This is the Second Edition of the NYC Area Week Outlook by Weather360
Monday: Snow lingering in the morning will lead to sunnier and drier conditions in the afternoon with highs in the 40’s. Total snow accumulations of up to several inches are possible in some (mainly eastern) portions of the area.
Tuesday: Highs nearing 50 will be accompanied by much clearer conditions, making it seem much more like Late-March than Monday did.
Wednesday: Temperatures will finally break 60 degrees n most spots, so say ‘sayonara’ to any remaining snow mounds.
Thursday: Highs again in the 60’s will make it feel even more like spring, but the threat for showers does increase as the week progresses.
Friday: Highs again in the 60’s will also bring along some light to moderate rain showers. Only problem though is that its not April yet, so I guess these showers wont bring any May flowers…
The Weekend: Temperatures in the 50’s along with somewhat clear conditions are likely to remain the most significant weather factor over the weekend. Although, there is the potential for a Nor’easter to impact the area around Sunday, so it may not be to bad to have some rain gear nearby.
In the event of an emergency weather situation, please consult the NWS at weather.gov and/or your local Emergency Management Office.
The National Weather Service has issued Winter Storm Watches for portions of Eastern New England. A potentially significant winter weather event is expected to impact the I-95 corridor from New Jersey to Maine starting at the end of the week. As this is a late-season (or early depending on how you look at it, early-season) snow event, it will likely bring a heavier, wetter snow along with some mixed precipitation.
Starting Sunday afternoon, snow will start accumulating mostly on uncovered dirt surfaces, before quickly moving onto grassy and paved surfaces as the ground cools overtime. Total accumulations will range from an inch or two, to nearly 10 inches in some spots, with more snow further to the east.
More on this event on our Winter Weather Center page
Using several different long range computer models, we have concluded that there will likely be a about a 1 degree increase from the average temperatures across the NYC Metro Area in January, along with a slight increase, of about half an inch, of precipitation.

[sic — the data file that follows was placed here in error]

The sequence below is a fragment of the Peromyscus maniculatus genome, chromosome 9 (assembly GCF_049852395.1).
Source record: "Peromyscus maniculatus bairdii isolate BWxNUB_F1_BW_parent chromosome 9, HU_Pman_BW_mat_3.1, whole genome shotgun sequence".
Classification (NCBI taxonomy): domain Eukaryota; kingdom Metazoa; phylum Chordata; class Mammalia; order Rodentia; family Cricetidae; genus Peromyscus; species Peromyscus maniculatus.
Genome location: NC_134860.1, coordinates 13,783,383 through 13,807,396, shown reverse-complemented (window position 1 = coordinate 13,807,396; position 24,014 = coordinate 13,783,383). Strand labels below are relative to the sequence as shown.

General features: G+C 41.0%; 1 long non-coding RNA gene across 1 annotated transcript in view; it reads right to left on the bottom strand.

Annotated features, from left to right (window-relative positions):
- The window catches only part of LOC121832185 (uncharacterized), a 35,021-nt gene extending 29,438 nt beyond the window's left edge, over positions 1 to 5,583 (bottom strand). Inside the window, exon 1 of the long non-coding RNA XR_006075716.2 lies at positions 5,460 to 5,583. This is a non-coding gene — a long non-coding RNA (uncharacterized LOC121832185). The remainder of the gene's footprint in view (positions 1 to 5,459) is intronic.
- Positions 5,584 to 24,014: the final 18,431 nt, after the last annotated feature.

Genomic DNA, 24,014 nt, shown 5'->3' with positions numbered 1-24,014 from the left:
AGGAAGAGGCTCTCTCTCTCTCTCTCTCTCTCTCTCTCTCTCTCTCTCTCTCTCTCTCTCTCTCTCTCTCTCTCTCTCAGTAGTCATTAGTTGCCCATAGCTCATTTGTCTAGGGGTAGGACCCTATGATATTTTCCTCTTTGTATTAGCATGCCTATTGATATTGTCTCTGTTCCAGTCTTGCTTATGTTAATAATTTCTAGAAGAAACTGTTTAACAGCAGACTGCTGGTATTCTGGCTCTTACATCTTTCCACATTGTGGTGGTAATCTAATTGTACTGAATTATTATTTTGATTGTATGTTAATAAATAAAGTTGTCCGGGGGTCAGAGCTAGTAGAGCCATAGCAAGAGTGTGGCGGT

What this means that there will likely be a slightly elevated amount of wintry precipitation across the area.
More information will be posted shortly.
The unofficial start winter was today across many locations north and west of NYC. Although no measurable snowfall was recorded, locations from in and around Poughkeepsie to as far south as Salem, Peekskill, and even some locations in western Connecticut, experienced flurries and light snow showers a good one to two months ahead of time.
Why the snow?
Although temperatures in and around the NYC Metro Area were generally higher than freezing at the time of the snow, the temperature in the atmosphere was a bit cooler than freezing, which allowed fast-falling snow to reach the ground before it melted in-air.
Due to the above freezing temperatures of the ground though, many of these snowflakes melted within 30 seconds of contact with the ground.
(The official start of Meteorological Winter is December 1st, and the start of the season Winter is generally considered December 21st.)
The following pertains to the New York City Metropolitan Area from Nov. 1 – April 1 2016
Winter 2015-2016 Snow Total Forecasts:
The following Weather360 forecast was made by a process in the making for nearly a year.
The New York City Metro Area is likely to receive about 20 more inches of snow than normal. This in part is due to the current El Nino bringing more precipitation to the area, along with current computer model trends that suggest average temperatures in this area will also likely be most prevalent. Other factors such as Global Emissions and average precipitation and temperature amounts have been taken into account.
For more specific locations expected snow total amounts, visit our Climate360 page.
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Come back soon for an update on the current storms in the Tropical Atlantic Basin.